BlackPast.org Facebook BlackPast.org Twitter

Donate to BlackPast.org BlackPast Blog
  • African American History
  • African American History in the West
  • Global African History
  • Perspectives

NOTE: BlackPast.org will not disclose, use, give or sell any of the requested information to third parties.

4 + 0 =
Solve this simple math problem and enter the result. E.g. for 1+3, enter 4.

Shop Amazon and help BlackPast.org

Blackpast.org in the Classroom

The Jackson State Killings, 1970

Philip Gibbs and James Earl Green
Killed at Jackson State College, May 15, 1970
Image Ownership: Public domain

The Jackson State Killings took place at Jackson State College (now Jackson State University) on May 15, 1970, in Jackson, Mississippi.  Around midnight on May 14, city and state police confronted a group of students, opening fire on them, killing two students and injuring twelve. The Jackson State Killings occurred eleven days after the more widely publicized Kent State University Shootings in Kent, Ohio eleven days earlier.

On May 14, 1970, around 9:30 pm, a group of African American high school and college students gather just off campus and began rioting in response to a false rumor that Fayette, Mississippi Mayor Charles Evers, the brother of slain Civil Rights activist Medgar Evers, and his wife at the time, Nannie Evers, were assassinated.  Several white motorists called Jackson Police Department to complain about the African-American rioters throwing rocks at them as they drove by the campus on Lynch Street. The young protestors also started fires and overturned a dump truck.

Seventy-five policeman and Mississippi State Police officers responded to the called, arriving to control the crowd. Around 12:05 a.m. on May 15, 1970, the police opened fire at the crowd killed four and wounded twelve. The two that were killed were twenty-one-year-old Phillip Lafayette Gibbs, a junior pre-law major at Jackson State and father of an eighteen-month-old son and James Earl Green, a seventeen-year-old senior at Jim Hill High School in Jackson, Mississippi.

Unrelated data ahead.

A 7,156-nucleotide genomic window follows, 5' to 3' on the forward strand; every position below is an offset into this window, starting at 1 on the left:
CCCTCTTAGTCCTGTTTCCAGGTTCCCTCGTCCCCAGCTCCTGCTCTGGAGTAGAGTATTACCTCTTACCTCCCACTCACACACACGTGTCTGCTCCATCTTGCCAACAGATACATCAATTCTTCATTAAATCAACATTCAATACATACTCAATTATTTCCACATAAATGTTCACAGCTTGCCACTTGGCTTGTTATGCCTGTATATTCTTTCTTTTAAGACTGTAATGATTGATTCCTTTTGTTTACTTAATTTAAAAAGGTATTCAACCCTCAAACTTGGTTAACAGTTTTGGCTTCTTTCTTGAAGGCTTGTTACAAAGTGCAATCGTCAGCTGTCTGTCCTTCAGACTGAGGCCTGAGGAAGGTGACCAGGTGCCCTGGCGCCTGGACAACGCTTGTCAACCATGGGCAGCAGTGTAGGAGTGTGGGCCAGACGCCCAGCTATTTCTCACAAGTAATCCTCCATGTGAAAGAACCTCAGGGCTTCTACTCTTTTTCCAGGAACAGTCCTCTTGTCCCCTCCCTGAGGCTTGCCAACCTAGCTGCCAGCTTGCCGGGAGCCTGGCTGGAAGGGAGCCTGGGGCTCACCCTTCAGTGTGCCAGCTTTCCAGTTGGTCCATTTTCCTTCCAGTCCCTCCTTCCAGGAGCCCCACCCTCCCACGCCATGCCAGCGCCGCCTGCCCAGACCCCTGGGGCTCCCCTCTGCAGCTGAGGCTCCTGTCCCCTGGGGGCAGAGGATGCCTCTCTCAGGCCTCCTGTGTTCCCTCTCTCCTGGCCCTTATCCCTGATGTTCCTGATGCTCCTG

The reasons behind the police opening fire on the students continue to be disputed. Some students said the police issued a warning that they would shoot unless the crowd dispersed and when it didn’t, they opened fire. Others say however that the police abruptly opened fire on the crowd and on Alexander West Hall, a Jackson State dormitory, directly behind the students. Police claimed they shot at the dormitory because they spotted a powder flare on the third floor of the building and thus fired on the dormitory in self-defense.

On June 13, 1970, the National Commission on Campus Unrest was appointed by President Richard Nixon to investigate the shootings at Kent State and Jackson State.  The commission held its first meeting on June 25, 1970 in Washington, D.C. and then conducted public hearings in Jackson, Mississippi, Kent Ohio, and Los Angeles, California for thirteen days. During the hearings, the administration, faculty, staff, and students testified along with police and National Guard officials.  Although the Commission criticized both police in Jackson and National Guard commanders in Ohio, no arrests were made in either incident.

The Jackson City Council voted to close Lynch Street. The Gibbs-Green Plaza was constructed Alexander West Hall Center.  The Gibbs-Green Monument, a permanent memorial to the slain students, is located in the plaza.

Sources:
“Jackson State Killings,” Nashville Public Radio, http://www.npr.org/templates/story/story.php?storyId=126426361; “Jackson State Killings, Libcom, https://libcom.org/history/jackson-state-shootings-1970; Tim Spofford, Lynch Street: The May 1970 Slayings at Jackson State (Kent, Ohio: Kent State University Press, 1988).

Contributor:

Independent Historian

Entry Categories:

Copyright 2007-2017 - BlackPast.org v3.0 NDCHost - California | blackpast@blackpast.org | Your donations help us to grow. | We welcome your suggestions. | Mission Statement

BlackPast.org is an independent non-profit corporation 501(c)(3). It has no affiliation with the University of Washington. BlackPast.org is supported in part by a grant from Humanities Washington, a state-wide non-profit organization supported by the National Endowment for the Humanities, the state of Washington, and contributions from individuals and foundations.